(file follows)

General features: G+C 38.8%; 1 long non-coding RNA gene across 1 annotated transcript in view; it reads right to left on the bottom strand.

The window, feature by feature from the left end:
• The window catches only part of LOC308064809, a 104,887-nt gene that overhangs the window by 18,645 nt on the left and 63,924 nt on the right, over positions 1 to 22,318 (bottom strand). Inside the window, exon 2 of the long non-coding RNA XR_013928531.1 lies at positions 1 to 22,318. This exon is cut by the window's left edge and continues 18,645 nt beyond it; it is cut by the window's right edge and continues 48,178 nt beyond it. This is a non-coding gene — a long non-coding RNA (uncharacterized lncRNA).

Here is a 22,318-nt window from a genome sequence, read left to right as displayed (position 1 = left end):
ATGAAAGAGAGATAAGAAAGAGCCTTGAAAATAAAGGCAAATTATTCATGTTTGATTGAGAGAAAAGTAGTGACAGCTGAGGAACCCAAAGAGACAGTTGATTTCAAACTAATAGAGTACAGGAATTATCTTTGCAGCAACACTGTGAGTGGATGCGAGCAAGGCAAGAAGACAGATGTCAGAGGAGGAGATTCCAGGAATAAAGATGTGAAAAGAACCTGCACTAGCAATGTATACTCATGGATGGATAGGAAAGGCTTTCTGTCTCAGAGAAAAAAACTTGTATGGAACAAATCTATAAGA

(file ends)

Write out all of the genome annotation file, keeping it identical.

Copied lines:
General features: G+C 38.8%; 1 long non-coding RNA gene across 1 annotated transcript in view; it reads right to left on the bottom strand.

The window, feature by feature from the left end:
• The window catches only part of LOC308064809, a 104,887-nt gene that overhangs the window by 18,645 nt on the left and 63,924 nt on the right, over positions 1 to 22,318 (bottom strand). Inside the window, exon 2 of the long non-coding RNA XR_013928531.1 lies at positions 1 to 22,318. This exon is cut by the window's left edge and continues 18,645 nt beyond it; it is cut by the window's right edge and continues 48,178 nt beyond it. This is a non-coding gene — a long non-coding RNA (uncharacterized lncRNA).

Here is a 22,318-nt window from a genome sequence, read left to right as displayed (position 1 = left end):
ATGAAAGAGAGATAAGAAAGAGCCTTGAAAATAAAGGCAAATTATTCATGTTTGATTGAGAGAAAAGTAGTGACAGCTGAGGAACCCAAAGAGACAGTTGATTTCAAACTAATAGAGTACAGGAATTATCTTTGCAGCAACACTGTGAGTGGATGCGAGCAAGGCAAGAAGACAGATGTCAGAGGAGGAGATTCCAGGAATAAAGATGTGAAAAGAACCTGCACTAGCAATGTATACTCATGGATGGATAGGAAAGGCTTTCTGTCTCAGAGAAAAAAACTTGTATGGAACAAATCTATAAGA